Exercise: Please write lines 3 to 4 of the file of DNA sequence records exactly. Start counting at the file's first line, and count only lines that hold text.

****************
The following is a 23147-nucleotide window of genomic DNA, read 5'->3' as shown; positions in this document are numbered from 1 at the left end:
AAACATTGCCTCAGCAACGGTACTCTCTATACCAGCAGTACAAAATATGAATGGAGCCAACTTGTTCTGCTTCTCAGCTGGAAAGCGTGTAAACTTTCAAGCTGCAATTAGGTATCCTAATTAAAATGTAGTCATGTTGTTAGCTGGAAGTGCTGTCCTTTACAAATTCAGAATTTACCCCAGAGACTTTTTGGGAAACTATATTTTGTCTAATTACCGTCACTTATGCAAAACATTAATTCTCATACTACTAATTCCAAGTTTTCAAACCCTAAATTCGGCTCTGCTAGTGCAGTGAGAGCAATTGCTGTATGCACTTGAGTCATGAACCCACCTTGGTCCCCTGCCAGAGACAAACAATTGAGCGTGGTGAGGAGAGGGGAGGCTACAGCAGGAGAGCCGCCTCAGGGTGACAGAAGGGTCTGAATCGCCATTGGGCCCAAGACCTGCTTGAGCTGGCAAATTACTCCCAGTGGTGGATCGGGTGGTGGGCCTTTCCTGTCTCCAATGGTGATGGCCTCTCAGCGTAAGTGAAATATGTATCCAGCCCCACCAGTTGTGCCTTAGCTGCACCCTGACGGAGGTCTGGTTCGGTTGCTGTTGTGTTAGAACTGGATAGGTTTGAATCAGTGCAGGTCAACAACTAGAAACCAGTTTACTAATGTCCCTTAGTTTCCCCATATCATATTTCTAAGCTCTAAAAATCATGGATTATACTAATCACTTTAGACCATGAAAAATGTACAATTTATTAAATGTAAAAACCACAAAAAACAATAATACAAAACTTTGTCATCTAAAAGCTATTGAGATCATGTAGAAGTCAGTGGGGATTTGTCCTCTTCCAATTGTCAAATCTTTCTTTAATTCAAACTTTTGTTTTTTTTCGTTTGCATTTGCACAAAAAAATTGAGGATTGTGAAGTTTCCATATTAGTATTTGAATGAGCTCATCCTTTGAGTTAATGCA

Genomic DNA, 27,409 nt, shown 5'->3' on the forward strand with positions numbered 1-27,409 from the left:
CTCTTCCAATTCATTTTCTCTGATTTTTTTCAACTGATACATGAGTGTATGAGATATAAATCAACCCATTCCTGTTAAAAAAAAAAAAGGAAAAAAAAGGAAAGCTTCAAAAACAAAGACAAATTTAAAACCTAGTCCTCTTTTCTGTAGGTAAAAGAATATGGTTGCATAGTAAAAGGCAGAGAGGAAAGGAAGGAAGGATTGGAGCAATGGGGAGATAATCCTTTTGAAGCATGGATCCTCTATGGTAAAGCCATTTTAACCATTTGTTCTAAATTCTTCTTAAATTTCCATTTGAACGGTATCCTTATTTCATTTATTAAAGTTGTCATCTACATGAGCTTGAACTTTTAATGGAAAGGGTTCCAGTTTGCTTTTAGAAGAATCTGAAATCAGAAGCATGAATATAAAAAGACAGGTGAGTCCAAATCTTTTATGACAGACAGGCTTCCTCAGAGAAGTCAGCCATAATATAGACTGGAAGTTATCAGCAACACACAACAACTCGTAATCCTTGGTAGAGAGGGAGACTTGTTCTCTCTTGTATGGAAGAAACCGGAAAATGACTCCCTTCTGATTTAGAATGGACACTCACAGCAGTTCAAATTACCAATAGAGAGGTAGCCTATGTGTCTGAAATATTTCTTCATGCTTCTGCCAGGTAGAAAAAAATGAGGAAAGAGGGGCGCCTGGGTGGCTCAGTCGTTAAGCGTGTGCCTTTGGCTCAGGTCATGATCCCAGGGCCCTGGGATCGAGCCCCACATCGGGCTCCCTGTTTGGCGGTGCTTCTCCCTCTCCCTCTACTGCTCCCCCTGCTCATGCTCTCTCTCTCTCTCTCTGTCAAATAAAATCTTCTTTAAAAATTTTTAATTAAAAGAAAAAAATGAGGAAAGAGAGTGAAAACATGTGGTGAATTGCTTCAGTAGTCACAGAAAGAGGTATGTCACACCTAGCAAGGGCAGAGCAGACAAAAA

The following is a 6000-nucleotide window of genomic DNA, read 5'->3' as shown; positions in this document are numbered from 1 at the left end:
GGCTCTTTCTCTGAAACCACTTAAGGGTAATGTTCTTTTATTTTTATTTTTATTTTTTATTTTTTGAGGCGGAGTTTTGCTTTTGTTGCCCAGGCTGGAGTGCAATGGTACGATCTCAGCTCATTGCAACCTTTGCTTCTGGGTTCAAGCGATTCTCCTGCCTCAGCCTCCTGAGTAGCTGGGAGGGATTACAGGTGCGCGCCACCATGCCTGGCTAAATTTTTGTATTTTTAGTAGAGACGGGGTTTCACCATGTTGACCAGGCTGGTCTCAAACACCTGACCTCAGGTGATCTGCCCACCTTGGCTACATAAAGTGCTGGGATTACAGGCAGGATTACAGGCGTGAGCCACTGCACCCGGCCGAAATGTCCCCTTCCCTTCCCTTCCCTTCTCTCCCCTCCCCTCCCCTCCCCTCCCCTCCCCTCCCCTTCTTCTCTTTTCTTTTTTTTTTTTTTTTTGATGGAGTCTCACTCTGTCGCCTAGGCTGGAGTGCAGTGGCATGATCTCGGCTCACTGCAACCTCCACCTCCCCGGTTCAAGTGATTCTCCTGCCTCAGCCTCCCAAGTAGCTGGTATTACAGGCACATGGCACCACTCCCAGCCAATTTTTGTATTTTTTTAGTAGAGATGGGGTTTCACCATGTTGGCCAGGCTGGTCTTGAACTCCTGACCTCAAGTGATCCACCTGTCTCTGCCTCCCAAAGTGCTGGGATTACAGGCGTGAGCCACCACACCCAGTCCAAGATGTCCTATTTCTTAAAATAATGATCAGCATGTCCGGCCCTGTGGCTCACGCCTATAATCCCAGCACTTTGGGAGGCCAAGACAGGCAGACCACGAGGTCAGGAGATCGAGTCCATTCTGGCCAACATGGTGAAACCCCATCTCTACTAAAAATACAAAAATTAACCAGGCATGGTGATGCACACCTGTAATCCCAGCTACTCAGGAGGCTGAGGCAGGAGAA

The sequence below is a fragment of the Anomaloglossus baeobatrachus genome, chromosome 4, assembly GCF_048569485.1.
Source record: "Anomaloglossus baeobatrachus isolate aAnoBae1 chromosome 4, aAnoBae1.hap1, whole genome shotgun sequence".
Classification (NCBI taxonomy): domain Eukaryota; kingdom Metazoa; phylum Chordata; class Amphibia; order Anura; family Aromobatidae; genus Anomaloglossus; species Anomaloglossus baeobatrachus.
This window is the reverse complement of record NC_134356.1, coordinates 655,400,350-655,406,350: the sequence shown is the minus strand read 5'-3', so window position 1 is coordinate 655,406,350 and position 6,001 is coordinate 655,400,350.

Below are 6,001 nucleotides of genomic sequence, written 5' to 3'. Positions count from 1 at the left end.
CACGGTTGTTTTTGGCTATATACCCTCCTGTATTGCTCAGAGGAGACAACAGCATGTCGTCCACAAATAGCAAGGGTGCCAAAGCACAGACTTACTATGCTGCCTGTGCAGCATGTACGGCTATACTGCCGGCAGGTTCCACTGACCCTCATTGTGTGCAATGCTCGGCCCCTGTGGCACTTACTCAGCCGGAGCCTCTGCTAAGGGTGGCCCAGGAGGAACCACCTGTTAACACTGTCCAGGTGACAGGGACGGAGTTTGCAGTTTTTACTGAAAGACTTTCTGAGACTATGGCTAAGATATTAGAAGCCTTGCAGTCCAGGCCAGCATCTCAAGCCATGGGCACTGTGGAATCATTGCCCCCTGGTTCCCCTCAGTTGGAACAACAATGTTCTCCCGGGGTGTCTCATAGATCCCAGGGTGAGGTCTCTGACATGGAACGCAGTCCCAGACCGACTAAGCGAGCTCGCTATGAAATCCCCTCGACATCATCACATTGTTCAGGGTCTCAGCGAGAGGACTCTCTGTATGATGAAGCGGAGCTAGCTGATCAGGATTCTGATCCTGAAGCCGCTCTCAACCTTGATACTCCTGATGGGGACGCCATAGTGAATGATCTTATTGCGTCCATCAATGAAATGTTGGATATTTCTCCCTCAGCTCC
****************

Genomic DNA, 27,409 nt, shown 5'->3' on the forward strand with positions numbered 1-27,409 from the left:
CTCTTCCAATTCATTTTCTCTGATTTTTTTCAACTGATACATGAGTGTATGAGATATAAATCAACCCATTCCTGTTAAAAAAAAAAAAGGAAAAAAAAGGAAAGCTTCAAAAACAAAGACAAATTTAAAACCTAGTCCTCTTTTCTGTAGGTAAAAGAATATGGTTGCATAGTAAAAGGCAGAGAGGAAAGGAAGGAAGGATTGGAGCAATGGGGAGATAATCCTTTTGAAGCATGGATCCTCTATGGTAAAGCCATTTTAACCATTTGTTCTAAATTCTTCTTAAATTTCCATTTGAACGGTATCCTTATTTCATTTATTAAAGTTGTCATCTACATGAGCTTGAACTTTTAATGGAAAGGGTTCCAGTTTGCTTTTAGAAGAATCTGAAATCAGAAGCATGAATATAAAAAGACAGGTGAGTCCAAATCTTTTATGACAGACAGGCTTCCTCAGAGAAGTCAGCCATAATATAGACTGGAAGTTATCAGCAACACACAACAACTCGTAATCCTTGGTAGAGAGGGAGACTTGTTCTCTCTTGTATGGAAGAAACCGGAAAATGACTCCCTTCTGATTTAGAATGGACACTCACAGCAGTTCAAATTACCAATAGAGAGGTAGCCTATGTGTCTGAAATATTTCTTCATGCTTCTGCCAGGTAGAAAAAAATGAGGAAAGAGGGGCGCCTGGGTGGCTCAGTCGTTAAGCGTGTGCCTTTGGCTCAGGTCATGATCCCAGGGCCCTGGGATCGAGCCCCACATCGGGCTCCCTGTTTGGCGGTGCTTCTCCCTCTCCCTCTACTGCTCCCCCTGCTCATGCTCTCTCTCTCTCTCTCTGTCAAATAAAATCTTCTTTAAAAATTTTTAATTAAAAGAAAAAAATGAGGAAAGAGAGTGAAAACATGTGGTGAATTGCTTCAGTAGTCACAGAAAGAGGTATGTCACACCTAGCAAGGGCAGAGCAGACAAAAA